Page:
Why boys who are victims of statutory rape are being let down by society.
Statutory rape is a big deal. However, it isn’t widely reported, or talked about in society or mainstream media. Statutory rape is when someone above the age of consent (16 or 17 in most states) has sex with a minor. Most victims that we do hear about are females, but, do our perceptions change when we hear an adult female has engaged in sexual activity with a minor male?
Perhaps the most famous case is that of Mary Kay Letourneau, who made headlines in the 1990s for getting pregnant by her 13-year-old student, whom she later married. Instead of being ousted from public life, Letorneau got a relatively short prison sentence, even making an appearance on Barbara Walters.
Would the outcome of this case have been different if a girl was abused?
Young boys who are victims of statutory rape are not able to receive the same support from society. Boys are considered “lucky” or a “hero” the moment an older woman has sexual intercourse with them; that is absolutely absurd. Boys experiences with statutory rape should be taken seriously. Isn’t that what the law guarantees? To have justice and fairness no matter your gender? Everyone needs to be protected under any situation.
There are serious harms that come with adolescent boys being in statutory relationships with adult females. According to a study by D.A. Hines, and D. Finkelhor, boys with these experiences had “more psychological, alcohol, and deliberate self-harming behavior problems than men without such experiences.” (308)
Justice for male rape victims is not easy, since many of their cases are not considered legitimate crimes. In Sheboygan, Wisconsin, when Alan Jepsen had sex with his 14-year old girlfriend, the cops came knocking on his door; He was thrown into jail. When Norma Guthrie, a 17-year old, had sex with her 14-year old boyfriend, she was arrested. The difference is she was released immediately on a signature bond, charged with only with a misdemeanor — a maximum of nine months in jail. Alan was fined with 1,000 cash bonds and charged with a Class C felony, a maximum prison sentence of 40 years.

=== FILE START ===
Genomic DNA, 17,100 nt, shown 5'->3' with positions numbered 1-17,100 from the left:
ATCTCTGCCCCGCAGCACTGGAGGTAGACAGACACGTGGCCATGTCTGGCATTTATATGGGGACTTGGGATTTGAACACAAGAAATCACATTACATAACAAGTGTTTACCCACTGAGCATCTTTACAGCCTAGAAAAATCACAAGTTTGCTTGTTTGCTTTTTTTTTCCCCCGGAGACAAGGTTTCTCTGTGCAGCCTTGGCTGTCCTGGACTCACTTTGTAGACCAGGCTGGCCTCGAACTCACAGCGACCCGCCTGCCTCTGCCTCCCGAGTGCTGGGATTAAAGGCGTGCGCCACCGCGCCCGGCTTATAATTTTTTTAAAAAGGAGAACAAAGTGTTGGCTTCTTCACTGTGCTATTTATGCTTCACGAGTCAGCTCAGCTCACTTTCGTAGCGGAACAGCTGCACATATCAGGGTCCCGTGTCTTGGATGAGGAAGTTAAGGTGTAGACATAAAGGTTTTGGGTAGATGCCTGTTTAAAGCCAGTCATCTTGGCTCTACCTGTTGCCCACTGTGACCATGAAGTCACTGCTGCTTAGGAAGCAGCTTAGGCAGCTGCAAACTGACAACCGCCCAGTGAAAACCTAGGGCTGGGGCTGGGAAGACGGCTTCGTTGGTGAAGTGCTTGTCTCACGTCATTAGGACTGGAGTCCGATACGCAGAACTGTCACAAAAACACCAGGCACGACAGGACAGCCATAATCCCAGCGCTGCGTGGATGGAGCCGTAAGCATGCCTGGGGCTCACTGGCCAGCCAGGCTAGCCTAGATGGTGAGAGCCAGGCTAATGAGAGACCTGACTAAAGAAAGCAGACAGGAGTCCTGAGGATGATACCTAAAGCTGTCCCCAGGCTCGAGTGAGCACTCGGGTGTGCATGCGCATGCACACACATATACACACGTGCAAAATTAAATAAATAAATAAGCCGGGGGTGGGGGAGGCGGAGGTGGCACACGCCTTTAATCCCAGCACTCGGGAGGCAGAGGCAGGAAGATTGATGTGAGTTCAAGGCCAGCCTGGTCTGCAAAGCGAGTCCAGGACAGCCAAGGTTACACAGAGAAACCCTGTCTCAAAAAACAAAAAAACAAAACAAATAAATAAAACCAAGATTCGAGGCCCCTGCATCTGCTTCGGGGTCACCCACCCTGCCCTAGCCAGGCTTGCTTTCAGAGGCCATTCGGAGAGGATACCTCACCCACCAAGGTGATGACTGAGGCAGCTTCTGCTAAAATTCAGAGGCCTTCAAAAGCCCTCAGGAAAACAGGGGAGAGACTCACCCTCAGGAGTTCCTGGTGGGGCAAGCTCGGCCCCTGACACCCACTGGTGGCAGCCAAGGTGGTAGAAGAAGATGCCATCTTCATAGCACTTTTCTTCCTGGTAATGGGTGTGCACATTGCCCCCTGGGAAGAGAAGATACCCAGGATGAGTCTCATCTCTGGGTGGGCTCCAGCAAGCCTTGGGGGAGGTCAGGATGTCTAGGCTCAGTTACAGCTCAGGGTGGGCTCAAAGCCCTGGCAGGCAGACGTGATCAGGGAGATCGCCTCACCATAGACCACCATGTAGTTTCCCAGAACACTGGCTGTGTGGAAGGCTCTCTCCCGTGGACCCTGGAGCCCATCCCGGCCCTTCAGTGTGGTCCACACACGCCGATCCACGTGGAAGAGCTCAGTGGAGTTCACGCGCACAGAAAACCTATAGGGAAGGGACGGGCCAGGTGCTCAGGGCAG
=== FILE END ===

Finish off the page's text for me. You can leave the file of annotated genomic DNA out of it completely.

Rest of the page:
Are gender stereotypes affecting our viewpoint on a situation that causes harm to an individual?
Males are typically stereotyped as wanting sex. When underage boys enter into these relationships, they have not yet reached the point of sexual maturity or mental capacity to be able to consent. They may think that sex is something they should want, but are perhaps not ready for the experience.
According to Hines and Finkelhor, youth’s decision making ability is not fully developed, preventing them from being able to meaningfully agree to sex. And that, “In other research adolescents who have sex often do not perceive it as a decision that they made, merely something that “just happened”, suggesting perhaps difficulties in projecting sequences of activity into the future.” Underage boys who are in statutory relationships often categorize their experiences like this, as something that “just happened” and therefore may suffer from weakened decision making abilities later on.
We are not helping; in fact, we are contributing to this problem. Why can’t we face the reality that an older woman can rape a minor boy? Rape is rape, regardless of gender. These boys are adolescents and should have the ability to enjoy childhood and innocence. We should open up a dialogue to minimize the emotional harm these boys may suffer.
Parents believe their girls need protection, yet, when it comes to boys, there is still stigma surrounding their sexualities.
There is a wide array of assault perpetrated against boys and men largely being ignored. In 2010, the Centers for Disease Control and Prevention stated that 5 million men and boys were being raped or sexually assaulted in some way.
We need justice. Boys deserve fairness in the face of statutory rape.
If you or anyone you know has experienced sexual assault you can call the national hotline at 800.656.HOPE (4673). Alma Guardado is a first-year Social Studies major who can be reached at firstname.lastname@example.org.